Creating Responsive Newsletters with the MJML Email Framework

The process of coding email newsletters sucks! You are forced to use web 1.0 code and have to abide by various platform and device standards. It isn’t a pretty process and definitely a time consuming task, but thankfully, there are groups of programmers who put in a lot of time and effort to create email frameworks that take all of the pain points out of coding an email and make it simple for anyone to take an email from to design to product.

For their dedication to helping make everyone's lives easier, I decided to write a post on the topic of email coding using Product Hunt darling and responsive email framework, MJML. MJML is a new framework that has risen to fame for having an open-source semantic markup language that is much simpler than other responsive email frameworks on the market. The simplicity of this markup language is in its ability to remove the need for coding HTML tables and inline CSS code, yet still be able to convert code into HTML compliant code that works for all devices and platforms. The final product will impress anyone and everyone, and I’m still astounded by how easy it was to pick up and learn the framework. I could go on with praise, but I would rather have you be the judge of that yourself and build out a template with my steps below.

Prerequisites:

Node - Version 4.2.0 or Higher. At the time of this writing, 4.3.2 is the most mature and dependable version)

NPM - Comes with node installation

Text editor program - It doesn’t matter which you use, but MJML has syntax plugins for popular programs Sublime Text & Atom.io

Command Line Interface knowledge

HTML knowledge

Steps:

1. Create a folder to house our files and within your command line interface navigate to this folder. In my example, my folder is titled newsletter found within my Projects folder located on my desktop, so I use $ cd ~/Desktop/Projects/newsletter.

$ cd /user/path/to/folder

2. Install MJML from the command line with the following command

$ npm install mjml

If installed correctly, you should see a console log of the modules installed from your command line and a “node_modules” folder with an mjml folder inside.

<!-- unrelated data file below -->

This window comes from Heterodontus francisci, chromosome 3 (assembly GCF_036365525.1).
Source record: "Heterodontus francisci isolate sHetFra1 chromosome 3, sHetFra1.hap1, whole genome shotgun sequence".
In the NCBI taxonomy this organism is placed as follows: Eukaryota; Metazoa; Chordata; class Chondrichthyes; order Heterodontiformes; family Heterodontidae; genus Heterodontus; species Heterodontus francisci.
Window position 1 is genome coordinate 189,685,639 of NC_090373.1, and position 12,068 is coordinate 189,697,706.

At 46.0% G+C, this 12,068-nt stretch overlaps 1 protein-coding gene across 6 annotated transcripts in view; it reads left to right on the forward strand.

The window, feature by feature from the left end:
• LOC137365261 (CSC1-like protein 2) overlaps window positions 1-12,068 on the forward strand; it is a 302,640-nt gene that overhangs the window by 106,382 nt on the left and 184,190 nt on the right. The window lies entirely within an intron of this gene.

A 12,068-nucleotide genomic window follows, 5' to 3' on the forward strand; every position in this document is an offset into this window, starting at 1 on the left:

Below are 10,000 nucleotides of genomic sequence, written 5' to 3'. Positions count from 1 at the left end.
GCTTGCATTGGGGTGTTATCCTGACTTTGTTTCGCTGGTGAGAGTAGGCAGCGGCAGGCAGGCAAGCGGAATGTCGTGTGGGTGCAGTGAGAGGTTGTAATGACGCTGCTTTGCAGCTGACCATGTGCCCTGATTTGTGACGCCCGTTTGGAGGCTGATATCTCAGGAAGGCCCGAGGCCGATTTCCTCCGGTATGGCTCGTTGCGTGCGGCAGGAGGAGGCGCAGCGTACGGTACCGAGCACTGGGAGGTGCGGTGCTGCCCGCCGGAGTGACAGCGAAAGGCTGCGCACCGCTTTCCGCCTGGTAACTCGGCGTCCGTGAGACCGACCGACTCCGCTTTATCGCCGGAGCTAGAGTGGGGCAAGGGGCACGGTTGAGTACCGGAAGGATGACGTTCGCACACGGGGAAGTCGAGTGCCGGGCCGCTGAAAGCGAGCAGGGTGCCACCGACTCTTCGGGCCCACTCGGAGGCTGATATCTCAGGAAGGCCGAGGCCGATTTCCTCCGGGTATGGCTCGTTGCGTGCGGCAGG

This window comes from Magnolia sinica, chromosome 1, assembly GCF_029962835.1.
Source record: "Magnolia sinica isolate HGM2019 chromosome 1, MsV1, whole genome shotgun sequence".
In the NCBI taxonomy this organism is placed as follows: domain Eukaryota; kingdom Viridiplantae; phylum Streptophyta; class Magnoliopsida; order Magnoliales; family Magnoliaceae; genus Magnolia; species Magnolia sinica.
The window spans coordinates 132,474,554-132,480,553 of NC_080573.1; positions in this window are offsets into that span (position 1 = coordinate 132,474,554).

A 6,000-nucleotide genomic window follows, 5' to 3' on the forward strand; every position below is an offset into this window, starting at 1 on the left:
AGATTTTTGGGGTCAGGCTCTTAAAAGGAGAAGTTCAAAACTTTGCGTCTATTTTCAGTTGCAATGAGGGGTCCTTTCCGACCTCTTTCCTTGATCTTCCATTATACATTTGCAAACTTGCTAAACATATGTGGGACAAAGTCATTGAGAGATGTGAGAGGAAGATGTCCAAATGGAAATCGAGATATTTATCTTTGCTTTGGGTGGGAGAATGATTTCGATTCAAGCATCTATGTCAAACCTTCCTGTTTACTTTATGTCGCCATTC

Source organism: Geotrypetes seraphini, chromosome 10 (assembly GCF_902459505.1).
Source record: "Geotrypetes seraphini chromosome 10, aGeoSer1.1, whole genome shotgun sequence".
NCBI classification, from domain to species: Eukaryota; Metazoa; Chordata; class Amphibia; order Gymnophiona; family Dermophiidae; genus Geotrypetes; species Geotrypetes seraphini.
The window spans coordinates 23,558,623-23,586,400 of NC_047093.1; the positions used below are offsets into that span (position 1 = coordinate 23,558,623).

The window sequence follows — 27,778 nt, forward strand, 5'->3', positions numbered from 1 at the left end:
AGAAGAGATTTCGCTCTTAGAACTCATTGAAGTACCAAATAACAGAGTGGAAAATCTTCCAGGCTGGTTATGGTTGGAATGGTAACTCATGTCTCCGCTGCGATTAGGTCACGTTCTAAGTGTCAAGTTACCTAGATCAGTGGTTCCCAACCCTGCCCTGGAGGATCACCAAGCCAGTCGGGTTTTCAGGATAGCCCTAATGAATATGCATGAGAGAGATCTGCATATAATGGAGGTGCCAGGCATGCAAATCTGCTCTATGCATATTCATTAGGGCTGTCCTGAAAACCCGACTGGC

3. Open your text editor and create a file called index.mjml. This file will contain our newsletter code. If you would like syntax highlighting for your mjml files and are using Sublime Text or Atom.io, then head to the developer site for the syntax plugins.

4. Back in your command line, run the following command,

$ mjml -w index.mjml -o index.html

to watch our index.mjml file. This process will auto-update the changes made in our code to the outputted html file.

If you do not want the outputted file to update with every change, then run

$ mjml -r index.mjml -o index.html 

whenever you want to output your changes to an html file.

Regardless of the command that is used, you will see an HTML file appear that will contain our converted mjml code that is ready to be shipped in an email.

5. Switch back to your text editor and set up sections for the individual parts of the newsletter. In my example, I have split the newsletter into four different sections marked by the <!-- --> comments tags. The section tags are the foundational elements of the MJML code and all additional code like columns and other HTML elements must be wrapped in section tags. In addition to setting up our sections, we will also apply attributes to each section. For a list of attributes that can be applied to the section tag, as well as other tags, consult the documentation found here: https://mjml.io/documentation/#mj-section

Note: Please disregard the whitespacing after the opening of the tag <. I'm currently looking into why this is happening :)


< mj-body>
  < !-- Logo -->
  < mj-section background-color="#fff">
  < /mj-section>
  < !-- Featured Article -->
  < mj-section background-color="#00a8df">
  < /mj-section>
  < !-- Additional articles -->
  < mj-section background-color="#fff">
  < /mj-section>
  < !-- Social Media Icons -->
  < mj-section background-color="#fff">
  < /mj-section>
< /mj-body>

6. In the first section of our newsletter, we will create a logo button that will direct users to our website. To do this, we must first add a column tag. Like many responsive frameworks, MJML works off a column grid system that currently supports up to four columns. There isn’t much detail on the four column limitation outside of saying that it is aesthetic purposes. This makes sense since email messages aren’t optimized for browser/website pixel sizes. For this section, we aren’t using that much copy so one mj-column will suffice, but we will explore multiple column usage in later sections. After adding a column, add a mj-button tag. This tag is a built-in component that creates a decorated link.